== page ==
What are they?
The latest performance SUVs are BMW’s latest answer to the Porsche Cayenne Turbo and the Mercedes ML63 AMG. Falling in line with the recent updates to the rest of the X5 and X6 ranges, they receive numerous styling, performance and efficiency tweaks.
Looks-wise, there is plenty to distinguish these two brutes from lesser X5 and X6 models. At the front, a new bumper is dominated by enormous air intakes that help cool the engine, while along the sides redesigned front wings feature air ducts behind the wheel arches to relieve pressure around the wheels.
Body-coloured arches and beefier-looking sills add some aggression to the sides, while a bolder rear bumper design and four tailpipes finish the look at the rear. Huge 20-inch alloy wheels are offered as standard, while 21-inchers are available as an an option. These are wrapped in steamroller-esque 285mm-wide tyres at the front, with even wider 325mm items at the rear. A subtle 10mm drop in ride height completes the look.
That isn’t the only change M Division have made to the suspension. A variety of bespoke components, such as new upper front wishbones, aim to provide more control over body movement under hard cornering. Self-leveling air suspension at the rear keeps everything stable during enthusiastic driving, or even if you want to tow a large caravan at silly speeds. Electrically adjustable dampers cater to your mood, being that they that can be set to either Comfort, Sport or yet firmer Sport + modes.
The four-wheel-drive system can move 100% of power to either front or rear axle depending on conditions. The normal setting tends toward a rearward bias, to offer a similar feel to more traditional rear-wheel drive BMWs. All of this work contributes to cornering forces that BMW claim allow the X5 and X6 M to pull as much as 1.2g in corners – frankly absurd grip that’ll probably have your passengers hailing a taxi at the first opportunity.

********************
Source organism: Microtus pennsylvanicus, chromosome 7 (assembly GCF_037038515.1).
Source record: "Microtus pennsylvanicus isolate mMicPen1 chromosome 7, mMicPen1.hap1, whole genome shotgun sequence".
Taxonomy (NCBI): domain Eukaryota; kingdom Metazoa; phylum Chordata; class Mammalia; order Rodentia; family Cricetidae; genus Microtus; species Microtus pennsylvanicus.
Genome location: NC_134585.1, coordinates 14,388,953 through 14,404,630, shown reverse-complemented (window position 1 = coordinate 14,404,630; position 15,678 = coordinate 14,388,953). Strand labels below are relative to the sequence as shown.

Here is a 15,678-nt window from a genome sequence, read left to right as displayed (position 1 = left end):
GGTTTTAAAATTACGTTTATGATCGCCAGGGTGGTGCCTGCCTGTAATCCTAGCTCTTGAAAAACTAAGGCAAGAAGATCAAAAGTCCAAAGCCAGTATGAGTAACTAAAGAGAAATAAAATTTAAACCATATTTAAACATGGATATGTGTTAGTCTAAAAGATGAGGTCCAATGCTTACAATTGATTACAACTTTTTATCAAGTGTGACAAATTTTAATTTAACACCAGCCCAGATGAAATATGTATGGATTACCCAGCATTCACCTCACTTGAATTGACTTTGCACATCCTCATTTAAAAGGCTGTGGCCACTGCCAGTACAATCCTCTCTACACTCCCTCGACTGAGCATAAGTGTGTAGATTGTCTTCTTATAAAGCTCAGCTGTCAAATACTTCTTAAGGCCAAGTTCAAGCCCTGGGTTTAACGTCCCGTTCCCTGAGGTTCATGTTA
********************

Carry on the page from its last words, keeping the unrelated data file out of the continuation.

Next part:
Inside, everything remains largely similar to the cabins of regular X5 and X6 models. There’s a nice new steering wheel here, a little carbon fibre there, but overall everything remains stylish and well screwed together.
What’s under the bonnet?
As with all M cars, one would expect there to be a special engine lurking behind those imposing kidney grilles, and the X5 M and X6 M don’t disappoint. The latest versions share the twin-turbocharged 4.4-litre monster that also resides under the bonnet of the M5 and M6. Here, it produces 575hp from 6,000 to 6,500 rpm, while a wide torque spread tops out at 553lb-ft between 2,200 and 5,000rpm.
Not that the previous X5 and X6 M were lacking in power, these figures represent increases of 23hp and 52lb-ft over the old cars. This also means that these BMWs muster 51hp more than the Porsche Cayenne Turbo. Despite weighting 90kg more than the Porsche (80kg in the case of the X6 M) they now match its 4.2 second 0-60mph time. Top speed is limited to 155mph, though for the benefit of the truly impatient, BMW offer the option to remove that nannying device, upping top speed to 174mph.
Despite the storming performance, fuel economy has been significantly improved. Claimed figures have risen from the 20.3mpg of the old model to 25.5mpg, while CO2 figures now stand at a (still substantial) 258g/km.
Much of these gains can be attributed to the latest eight-speed double clutch automatic gearbox, which offers better spaced ratios and longer gearing than the previous six-speed.
How much will they cost?
Prices start at £90,179 for the X5 M and an even more eye-watering £93,070 for the X6 M.